Shibu Paul, Vice President – International Sales at Array Networks said that phishing via LinkedIn is developing at a dangerously rapid pace.
“While hackers have been impersonating reputed companies for crimes, latest research shows that LinkedIn has been related to 52% of all phishing-related attacks globally – a drastic upswing from the previous quarter when it was in the fifth position and related to only 8% of attacks,” said Paul.
While earlier the cyber police department came across cases of LinkedIn data used to hack company servers, slip malware through seemingly innocuous emails and extract data to hold a company to ransom, today, it is observing criminals using LinkedIn to contact their victims. “It is a classic example of a phenomenon that starts on a larger scale and to be adopted by smaller players in the industry, with modifications,” a senior officer said.
Rajput added very little investment is required to pull off a multi-crore con. All the frauds require are a LinkedIn premium membership and email account.
“Cybercriminals don’t even need to buy an email domain to spoof the target company’s email. Platforms like Gmail let you get email domains in the name of an organisation for a price, where the email address ends with the company’s name and not the service providers. All that the criminals need to do is register a similar domain, with one or two letters in the spelling changed,” said Rajput.
Firms like Kaspersky and Norton, too, have been tracking the trend. Kaspersky has observed that messages sent directly through LinkedIn make the job even easier for cybercriminals.
“The author may not speak fluent English, but the platform generates the subject of LinkedIn notifications automatically, so the subject can’t contain errors,” Kaspersky pointed out.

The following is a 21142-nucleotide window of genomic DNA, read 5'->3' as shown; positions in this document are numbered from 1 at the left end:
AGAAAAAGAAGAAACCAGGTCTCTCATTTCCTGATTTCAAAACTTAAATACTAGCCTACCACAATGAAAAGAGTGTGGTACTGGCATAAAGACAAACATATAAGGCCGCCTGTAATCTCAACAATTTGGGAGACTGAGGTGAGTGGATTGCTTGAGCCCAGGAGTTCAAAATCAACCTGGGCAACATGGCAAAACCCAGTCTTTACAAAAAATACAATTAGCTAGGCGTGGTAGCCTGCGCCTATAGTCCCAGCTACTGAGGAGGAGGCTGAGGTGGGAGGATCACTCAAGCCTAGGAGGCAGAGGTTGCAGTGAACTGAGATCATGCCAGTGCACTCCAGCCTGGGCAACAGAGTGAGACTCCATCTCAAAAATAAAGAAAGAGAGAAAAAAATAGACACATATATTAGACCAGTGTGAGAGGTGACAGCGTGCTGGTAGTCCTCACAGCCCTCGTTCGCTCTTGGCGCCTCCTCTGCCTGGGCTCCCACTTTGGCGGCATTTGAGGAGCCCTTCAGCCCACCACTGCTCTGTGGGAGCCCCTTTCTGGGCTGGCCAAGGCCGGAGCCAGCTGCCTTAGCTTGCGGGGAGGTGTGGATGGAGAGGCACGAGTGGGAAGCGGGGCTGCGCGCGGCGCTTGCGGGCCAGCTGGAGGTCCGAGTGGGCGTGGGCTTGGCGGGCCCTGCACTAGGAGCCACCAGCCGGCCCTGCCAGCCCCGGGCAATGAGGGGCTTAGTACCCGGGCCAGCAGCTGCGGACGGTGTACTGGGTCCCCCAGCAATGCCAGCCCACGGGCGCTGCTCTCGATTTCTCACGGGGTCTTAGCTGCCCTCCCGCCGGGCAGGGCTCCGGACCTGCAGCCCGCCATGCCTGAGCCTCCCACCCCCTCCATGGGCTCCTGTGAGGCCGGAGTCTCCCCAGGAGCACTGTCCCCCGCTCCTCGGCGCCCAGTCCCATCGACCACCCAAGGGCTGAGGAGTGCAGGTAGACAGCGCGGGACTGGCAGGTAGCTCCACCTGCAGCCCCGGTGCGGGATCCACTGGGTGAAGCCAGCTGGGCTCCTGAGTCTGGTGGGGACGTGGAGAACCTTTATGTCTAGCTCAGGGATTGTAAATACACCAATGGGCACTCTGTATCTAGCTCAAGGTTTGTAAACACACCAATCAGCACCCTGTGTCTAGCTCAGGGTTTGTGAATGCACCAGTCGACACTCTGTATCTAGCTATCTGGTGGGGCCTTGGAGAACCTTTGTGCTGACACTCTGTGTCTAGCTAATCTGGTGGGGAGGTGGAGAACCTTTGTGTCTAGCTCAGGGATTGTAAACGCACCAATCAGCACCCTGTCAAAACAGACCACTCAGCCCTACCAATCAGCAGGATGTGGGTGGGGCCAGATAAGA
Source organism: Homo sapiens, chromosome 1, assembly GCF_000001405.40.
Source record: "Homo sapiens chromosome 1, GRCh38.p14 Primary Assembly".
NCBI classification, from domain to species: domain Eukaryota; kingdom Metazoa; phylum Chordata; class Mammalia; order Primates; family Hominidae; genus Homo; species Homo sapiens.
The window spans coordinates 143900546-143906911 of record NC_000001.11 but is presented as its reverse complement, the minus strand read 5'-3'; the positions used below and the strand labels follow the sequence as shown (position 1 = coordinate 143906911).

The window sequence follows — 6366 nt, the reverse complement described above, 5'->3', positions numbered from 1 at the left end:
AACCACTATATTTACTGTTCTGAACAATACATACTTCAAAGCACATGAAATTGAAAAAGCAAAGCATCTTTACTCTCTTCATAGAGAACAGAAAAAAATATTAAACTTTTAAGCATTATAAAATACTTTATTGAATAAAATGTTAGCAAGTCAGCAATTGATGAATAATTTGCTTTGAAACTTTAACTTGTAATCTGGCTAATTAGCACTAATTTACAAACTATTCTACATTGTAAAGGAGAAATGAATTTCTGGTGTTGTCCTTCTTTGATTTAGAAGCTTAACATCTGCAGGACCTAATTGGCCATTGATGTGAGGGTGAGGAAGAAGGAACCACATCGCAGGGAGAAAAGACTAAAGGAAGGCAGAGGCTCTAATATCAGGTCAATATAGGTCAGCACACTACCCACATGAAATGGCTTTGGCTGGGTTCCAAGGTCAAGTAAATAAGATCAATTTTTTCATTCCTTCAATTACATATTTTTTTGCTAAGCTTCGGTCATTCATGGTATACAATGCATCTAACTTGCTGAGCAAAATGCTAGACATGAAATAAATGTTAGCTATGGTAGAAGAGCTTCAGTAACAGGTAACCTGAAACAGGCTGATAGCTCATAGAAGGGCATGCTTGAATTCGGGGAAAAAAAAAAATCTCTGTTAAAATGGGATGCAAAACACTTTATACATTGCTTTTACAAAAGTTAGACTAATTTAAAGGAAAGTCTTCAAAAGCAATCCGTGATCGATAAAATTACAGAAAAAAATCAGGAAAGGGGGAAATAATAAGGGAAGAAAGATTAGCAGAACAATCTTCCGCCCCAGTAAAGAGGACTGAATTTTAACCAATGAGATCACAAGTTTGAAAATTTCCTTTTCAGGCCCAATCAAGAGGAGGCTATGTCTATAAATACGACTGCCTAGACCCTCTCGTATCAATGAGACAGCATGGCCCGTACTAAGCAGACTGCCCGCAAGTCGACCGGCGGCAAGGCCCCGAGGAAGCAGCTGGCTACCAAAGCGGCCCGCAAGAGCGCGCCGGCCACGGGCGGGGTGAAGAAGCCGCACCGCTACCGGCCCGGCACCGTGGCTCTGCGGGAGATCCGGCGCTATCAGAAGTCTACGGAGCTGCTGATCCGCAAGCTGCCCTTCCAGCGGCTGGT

With time, cyber criminals have evolved, added Maheshwaran. Such is their acquity that they even scan who is looking for a job change. The purpose, he said, is to identify a disgruntled employee who can be exploited for access to the company’s sensitive information. “Once they open a recruiter account, they get access to information about people looking for jobs or a job change. Using their ruse as a recruiter, they wheedle out sensitive information about the target’s existing or last job and the organisation,” Maheshwaran said.
What’s the way out?
Doshi suggests increased vigilance on the part of people with access to a company’s finances. “Recipients of emails asking them to authorise payments must check the email ID carefully, as criminals create similar sounding email domains to impersonate,” he said.
Jennifer Soh, Senior Cyber Investigation Specialist at the Group-IB’s headquarters in Singapore, felt companies must consider implementing technologies that can detect, block and analyse all email-borne attacks. “It is no secret that humans are the weakest link in the companies’ line of defense. That’s why another essential element is regular social-engineering penetration testing drills, based on the latest tactics and techniques of threat actors, where employees learn to recognise social engineering and report phishing attempts properly,” said Soh.
The platform is adding a new ‘About this profile’ feature that will display when it was created and last updated, along with whether the member has verified a phone number and/or work email associated with their account. “We hope that viewing this information will help you make informed decisions, such as when you are deciding whether to accept a connection request or reply to a message,” said Oscar Roderiguez, Vice President, Product Management, LinkedIn in the update.